No matter how long a relationship lasts, if the union isn’t officially recognized then getting financial support post-breakup is a difficult road.
About 7% of all unmarried couples in the U.S. Many of these couples act in many ways as married couples. They buy homes together and have children. But what rights do they have when they part ways?
New Jersey recognizes palimony (alimony between unmarried romantic partners) but only in limited circumstances. The Garden State requires a written agreement before the state will enforce one partner to pay financial support to another.
Palimony Hit the Mainstream in the 1970s
The concept of palimony became a hot topic in the 1970s among social, media, and legal circles. The actor Lee Marvin kicked out his long-time girlfriend Michelle to marry another woman in 1970. He paid Michelle a monthly allowance until he unexpectedly stopped in 1971.
She took him to court the following year, asking for financial support and property. She said the actor had promised to pay her for the rest of her life. Whether she had the right to seek support eventually went to the California Supreme Court in 1976.
The court ruled that non-marital contracts that are express, implied, oral, or written are valid if proven to exist. This court decision set the stage for unmarried partners in California to sue for property division and other financial support when the relationship ends.
As for Michelle, the Los Angeles Superior Court ordered Marvin to pay her $104,000 during the 1979 trial. The Court of Appeal reversed the award saying she did not prove the existence of a contract to support her.
Michelle didn’t get anything from Marvin in the end, but palimony was born and has remained a possibility in many states.
Evolution of Palimony in New Jersey
Until 2010, New Jersey courts could award palimony in cases where a written or oral contract existed. The New Jersey legislature amended Title 25 Frauds and Fraudulent Conveyances statutes to exclude oral contracts.
The law was amended to specifically include unmarried couples in Section 25:1-5(h):
“A promise by one party to a non-marital personal relationship to provide support or other consideration for the other party, either during the course of such relationship or after its termination. For the purposes of this subsection, no such written promise is binding unless it was made with the independent advice of counsel for both parties.”
That change meant palimony could only be awarded in specific circumstances and oral contracts were not eligible:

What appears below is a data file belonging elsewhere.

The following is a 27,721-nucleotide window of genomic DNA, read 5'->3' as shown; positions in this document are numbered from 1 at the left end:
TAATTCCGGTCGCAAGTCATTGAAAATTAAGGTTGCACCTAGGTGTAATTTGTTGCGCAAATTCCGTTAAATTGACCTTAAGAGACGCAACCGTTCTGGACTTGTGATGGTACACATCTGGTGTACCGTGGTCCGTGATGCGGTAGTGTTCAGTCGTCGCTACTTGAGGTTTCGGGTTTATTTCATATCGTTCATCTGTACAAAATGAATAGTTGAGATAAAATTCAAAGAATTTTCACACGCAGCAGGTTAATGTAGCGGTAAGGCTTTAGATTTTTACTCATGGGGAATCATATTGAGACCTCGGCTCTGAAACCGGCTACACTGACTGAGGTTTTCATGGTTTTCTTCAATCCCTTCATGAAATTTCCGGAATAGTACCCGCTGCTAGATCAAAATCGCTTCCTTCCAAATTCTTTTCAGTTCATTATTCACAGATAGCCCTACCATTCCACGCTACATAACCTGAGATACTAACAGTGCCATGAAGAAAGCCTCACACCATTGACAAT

- The couple is not married.
- The couple lived together.
- There is a written palimony agreement or cohabitation agreement or other signed contract that made a promise to provide financial support.
- Each party had separate attorneys who protected and advised them of their rights in the agreement
- The person responsible for paying the palimony must have signed the agreement in good faith without coercion.
If you can prove you had a pre-2010 oral agreement, a court might still find it enforceable.
Palimony Rules Change Again
The 2010 change is not the end of New Jersey’s palimony story. As mentioned earlier, the amended fraud law required both parties to retain separate attorneys to represent them in the creation of the written palimony agreement. The New Jersey Supreme Court says otherwise.
In the case of Moynihan v. Lynch, the state’s highest court ruled in March 2022 that the attorney requirement was unfair, particularly to a partner who cannot afford one. The court noted that no other family law agreement requires independent counsel in order for a written agreement to be enforceable.
Having an experienced attorney review any agreement and offer legal guidance remains advisable.
Protect Yourself with Enforceable Agreements
Like prenuptial agreements, a palimony or cohabitation agreement can protect your rights and interests if the relationship fails. At Lane & Lane, LLC, we evaluate the entire financial picture of your partner and you to create a roadmap for a fair palimony agreement.
For couples who want to go beyond financial support, our law firm offers guidance for cohabitation agreements to include support, property division, powers of attorney, and other aspects not covered by the narrower scope of a palimony agreement.
Learn more about your palimony rights by scheduling a consultation with our family law attorneys. Call (908) 259-6673 or contact us online to get started.